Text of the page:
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Presentation on theme: "INTRODUCTION TO THE PLANT KINGDOM"— Presentation transcript:


2 Plant Characteristics
Multicellular Autotrophic (photosynthesis) Chlorophylls in thylakoid membranes Surrounded by cell walls containing cellulose (polysaccharide) Store reserve food as amylose (starch) copyright cmassengale

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Taxonomy Plants are divided into two groups Based on the presence or absence of an internal transport system for water and dissolved materials Called Vascular System Vascular Bundles copyright cmassengale

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Vascular System Xylem tissue carries water and minerals upward from the roots Phloem tissue carries sugars made by photosynthesis from the leaves to where they will be stored or used Sap is the fluid carried inside the phloem copyright cmassengale

5 Nonvascular Plants Do not have vascular tissue for support or conduction of materials Called Bryophytes Require a constantly moist environment Sporophyte stage Gametophyte Stage Moss Gametophytes & Sporophytes copyright cmassengale

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Nonvascular Plants Plants can’t grow as tall Cells must be in direct contact with moisture Materials move by diffusion cell-to-cell Sperm must swim to egg through water droplets copyright cmassengale

7 Divisions of Nonvascular Plants
Includes mosses (Bryophyta), liverworts (Hepatophyta), and hornworts (Antherophyta) Liverworts Hornworts copyright cmassengale

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Vascular Plants Also called Tracheophytes Subdivided into two groups -- Seedless vascular plants and Seed-bearing vascular plants Club Moss copyright cmassengale

9 Seedless Vascular Plants
Includes club moss (Lycophyta), horsetails (Sphenophyta), whisk ferns (Psilophyta), and ferns (Pterophyta) Horsetails Whisk ferns Club Moss

10 Seed-Producing Vascular Plants
Includes two groups – Gymnosperms and Angiosperms Gymnosperms have naked seeds in cones Angiosperms have flowers that produce fruits to attract pollinators and produce seeds copyright cmassengale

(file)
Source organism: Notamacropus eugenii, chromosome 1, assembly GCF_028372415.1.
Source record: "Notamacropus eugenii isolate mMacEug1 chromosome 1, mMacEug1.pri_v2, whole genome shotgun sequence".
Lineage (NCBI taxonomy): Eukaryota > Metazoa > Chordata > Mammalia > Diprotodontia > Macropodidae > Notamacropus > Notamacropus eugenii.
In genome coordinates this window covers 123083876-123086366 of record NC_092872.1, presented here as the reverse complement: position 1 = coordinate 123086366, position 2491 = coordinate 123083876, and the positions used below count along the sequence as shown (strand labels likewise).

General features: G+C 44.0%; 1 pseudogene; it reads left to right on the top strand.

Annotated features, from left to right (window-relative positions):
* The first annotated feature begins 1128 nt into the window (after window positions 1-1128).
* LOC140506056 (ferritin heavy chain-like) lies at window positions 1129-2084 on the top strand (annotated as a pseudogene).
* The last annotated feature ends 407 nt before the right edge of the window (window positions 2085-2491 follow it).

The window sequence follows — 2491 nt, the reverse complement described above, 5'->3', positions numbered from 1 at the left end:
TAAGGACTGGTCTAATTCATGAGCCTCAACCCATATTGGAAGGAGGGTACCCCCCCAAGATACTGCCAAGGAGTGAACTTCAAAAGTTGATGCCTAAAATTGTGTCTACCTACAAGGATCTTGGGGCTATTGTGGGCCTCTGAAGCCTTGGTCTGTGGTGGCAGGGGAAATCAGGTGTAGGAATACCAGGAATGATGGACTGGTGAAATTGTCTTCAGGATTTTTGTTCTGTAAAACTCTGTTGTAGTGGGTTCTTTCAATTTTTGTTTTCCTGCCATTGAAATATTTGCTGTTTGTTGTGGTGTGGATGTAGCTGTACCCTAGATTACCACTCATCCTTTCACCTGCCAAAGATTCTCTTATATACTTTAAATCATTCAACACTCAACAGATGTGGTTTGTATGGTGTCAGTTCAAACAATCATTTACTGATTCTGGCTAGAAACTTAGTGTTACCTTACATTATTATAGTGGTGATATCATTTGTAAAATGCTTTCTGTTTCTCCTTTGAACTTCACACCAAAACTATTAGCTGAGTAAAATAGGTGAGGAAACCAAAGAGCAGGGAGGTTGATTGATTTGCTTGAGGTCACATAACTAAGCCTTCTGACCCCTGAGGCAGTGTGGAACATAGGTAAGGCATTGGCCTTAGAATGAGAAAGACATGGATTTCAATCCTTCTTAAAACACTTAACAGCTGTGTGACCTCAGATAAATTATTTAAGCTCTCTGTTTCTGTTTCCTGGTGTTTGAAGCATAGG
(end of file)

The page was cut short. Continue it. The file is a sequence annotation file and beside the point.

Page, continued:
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Gymnosperms Coniferophyta are known as conifers Includes pine, cedar, spruce, and fir Cycadophyta – cycads Ginkgophyta - ginkgo Cycad Ginkgo copyright cmassengale

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Gymnosperms Contains the oldest living plant – Bristle cone pine Contains the tallest living plant – Sequoia or redwood copyright cmassengale

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Angiosperms Flowering plants Seeds are formed when an egg or ovule is fertilized by pollen in the ovary Ovary is within a flower Flower contains the male (stamen) and/or female (ovaries) parts of the plant Fruits are frequently produced from these ripened ovaries (help disperse seeds) copyright cmassengale

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Angiosperms Division Anthophyta Subdivided into two groups – Monocots and Dicots Monocots have a single seed cotyledon Dicots have two seed cotyledons copyright cmassengale

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Monocots Parallel veins in leaves Flower parts in multiples of 3 Vascular tissue scattered in cross section of stem copyright cmassengale

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Dicots Web veins in leaves Flower parts in multiples of 4 or 5 Vascular tissue in rings in cross section of stem copyright cmassengale

17 Why We Can’t do Without Plants!
Produce oxygen for the atmosphere Produce lumber for building Provide homes and food for many organisms Prevent erosion Used for food copyright cmassengale

18 More Reasons We Can’t do Without Plants!
Produce wood pulp for paper products Source of many medicines Ornamental and shade for yards Fibers such as cotton for fabric Dyes


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